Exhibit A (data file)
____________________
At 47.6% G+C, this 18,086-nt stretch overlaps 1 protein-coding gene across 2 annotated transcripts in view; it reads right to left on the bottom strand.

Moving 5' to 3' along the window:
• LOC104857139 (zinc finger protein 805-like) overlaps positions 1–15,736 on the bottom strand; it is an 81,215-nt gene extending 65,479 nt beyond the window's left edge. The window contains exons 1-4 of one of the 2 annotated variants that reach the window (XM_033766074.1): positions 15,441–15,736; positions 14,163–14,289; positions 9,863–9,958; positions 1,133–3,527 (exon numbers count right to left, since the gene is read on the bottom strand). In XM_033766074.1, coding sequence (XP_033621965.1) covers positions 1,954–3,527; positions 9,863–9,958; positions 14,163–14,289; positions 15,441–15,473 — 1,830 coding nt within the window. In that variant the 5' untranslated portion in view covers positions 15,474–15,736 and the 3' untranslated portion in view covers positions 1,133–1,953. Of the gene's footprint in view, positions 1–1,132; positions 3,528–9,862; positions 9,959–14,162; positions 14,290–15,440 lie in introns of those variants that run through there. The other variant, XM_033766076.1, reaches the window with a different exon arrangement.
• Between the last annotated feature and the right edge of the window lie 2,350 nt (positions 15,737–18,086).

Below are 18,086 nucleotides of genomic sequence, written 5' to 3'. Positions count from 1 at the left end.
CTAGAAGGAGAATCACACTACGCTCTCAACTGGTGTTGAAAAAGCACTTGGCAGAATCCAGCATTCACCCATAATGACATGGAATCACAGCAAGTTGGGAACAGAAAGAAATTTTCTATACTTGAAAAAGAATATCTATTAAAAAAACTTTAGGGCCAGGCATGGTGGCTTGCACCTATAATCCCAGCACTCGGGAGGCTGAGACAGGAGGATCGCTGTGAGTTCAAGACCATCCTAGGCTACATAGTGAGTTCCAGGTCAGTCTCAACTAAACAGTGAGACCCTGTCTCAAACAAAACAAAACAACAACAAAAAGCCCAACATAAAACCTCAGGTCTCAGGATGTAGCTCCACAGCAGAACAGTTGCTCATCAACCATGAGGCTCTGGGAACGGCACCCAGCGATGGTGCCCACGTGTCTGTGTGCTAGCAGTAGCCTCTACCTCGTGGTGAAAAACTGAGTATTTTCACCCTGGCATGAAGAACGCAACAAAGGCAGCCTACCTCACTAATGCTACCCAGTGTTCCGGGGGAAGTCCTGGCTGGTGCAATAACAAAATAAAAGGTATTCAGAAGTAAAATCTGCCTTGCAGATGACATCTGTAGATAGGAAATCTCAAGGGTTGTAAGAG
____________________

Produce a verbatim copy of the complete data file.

At 47.6% G+C, this 18,086-nt stretch overlaps 1 protein-coding gene across 2 annotated transcripts in view; it reads right to left on the bottom strand.

Moving 5' to 3' along the window:
• LOC104857139 (zinc finger protein 805-like) overlaps positions 1–15,736 on the bottom strand; it is an 81,215-nt gene extending 65,479 nt beyond the window's left edge. The window contains exons 1-4 of one of the 2 annotated variants that reach the window (XM_033766074.1): positions 15,441–15,736; positions 14,163–14,289; positions 9,863–9,958; positions 1,133–3,527 (exon numbers count right to left, since the gene is read on the bottom strand). In XM_033766074.1, coding sequence (XP_033621965.1) covers positions 1,954–3,527; positions 9,863–9,958; positions 14,163–14,289; positions 15,441–15,473 — 1,830 coding nt within the window. In that variant the 5' untranslated portion in view covers positions 15,474–15,736 and the 3' untranslated portion in view covers positions 1,133–1,953. Of the gene's footprint in view, positions 1–1,132; positions 3,528–9,862; positions 9,959–14,162; positions 14,290–15,440 lie in introns of those variants that run through there. The other variant, XM_033766076.1, reaches the window with a different exon arrangement.
• Between the last annotated feature and the right edge of the window lie 2,350 nt (positions 15,737–18,086).

Below are 18,086 nucleotides of genomic sequence, written 5' to 3'. Positions count from 1 at the left end.
CTAGAAGGAGAATCACACTACGCTCTCAACTGGTGTTGAAAAAGCACTTGGCAGAATCCAGCATTCACCCATAATGACATGGAATCACAGCAAGTTGGGAACAGAAAGAAATTTTCTATACTTGAAAAAGAATATCTATTAAAAAAACTTTAGGGCCAGGCATGGTGGCTTGCACCTATAATCCCAGCACTCGGGAGGCTGAGACAGGAGGATCGCTGTGAGTTCAAGACCATCCTAGGCTACATAGTGAGTTCCAGGTCAGTCTCAACTAAACAGTGAGACCCTGTCTCAAACAAAACAAAACAACAACAAAAAGCCCAACATAAAACCTCAGGTCTCAGGATGTAGCTCCACAGCAGAACAGTTGCTCATCAACCATGAGGCTCTGGGAACGGCACCCAGCGATGGTGCCCACGTGTCTGTGTGCTAGCAGTAGCCTCTACCTCGTGGTGAAAAACTGAGTATTTTCACCCTGGCATGAAGAACGCAACAAAGGCAGCCTACCTCACTAATGCTACCCAGTGTTCCGGGGGAAGTCCTGGCTGGTGCAATAACAAAATAAAAGGTATTCAGAAGTAAAATCTGCCTTGCAGATGACATCTGTAGATAGGAAATCTCAAGGGTTGTAAGAG